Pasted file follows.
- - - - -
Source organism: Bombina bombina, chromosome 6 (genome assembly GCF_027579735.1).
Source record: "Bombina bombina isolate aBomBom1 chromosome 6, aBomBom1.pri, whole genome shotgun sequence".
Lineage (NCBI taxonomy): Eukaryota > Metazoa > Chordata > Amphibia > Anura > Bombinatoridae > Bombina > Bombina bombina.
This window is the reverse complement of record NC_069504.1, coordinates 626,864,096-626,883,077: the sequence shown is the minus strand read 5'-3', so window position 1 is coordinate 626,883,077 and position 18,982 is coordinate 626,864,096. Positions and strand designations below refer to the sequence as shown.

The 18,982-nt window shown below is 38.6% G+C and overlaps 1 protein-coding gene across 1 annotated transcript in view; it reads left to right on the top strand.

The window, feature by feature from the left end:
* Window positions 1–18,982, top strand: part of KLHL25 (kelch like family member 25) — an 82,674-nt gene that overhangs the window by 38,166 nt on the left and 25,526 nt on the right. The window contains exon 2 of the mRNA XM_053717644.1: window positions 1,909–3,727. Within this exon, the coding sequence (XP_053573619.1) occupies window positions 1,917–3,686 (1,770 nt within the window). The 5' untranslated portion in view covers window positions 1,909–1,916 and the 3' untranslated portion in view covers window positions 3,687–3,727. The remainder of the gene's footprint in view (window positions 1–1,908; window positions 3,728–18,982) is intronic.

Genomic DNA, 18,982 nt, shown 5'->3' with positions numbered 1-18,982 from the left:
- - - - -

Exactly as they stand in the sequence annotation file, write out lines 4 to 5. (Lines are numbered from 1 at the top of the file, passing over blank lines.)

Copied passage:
This window is the reverse complement of record NC_069504.1, coordinates 626,864,096-626,883,077: the sequence shown is the minus strand read 5'-3', so window position 1 is coordinate 626,883,077 and position 18,982 is coordinate 626,864,096. Positions and strand designations below refer to the sequence as shown.

The 18,982-nt window shown below is 38.6% G+C and overlaps 1 protein-coding gene across 1 annotated transcript in view; it reads left to right on the top strand.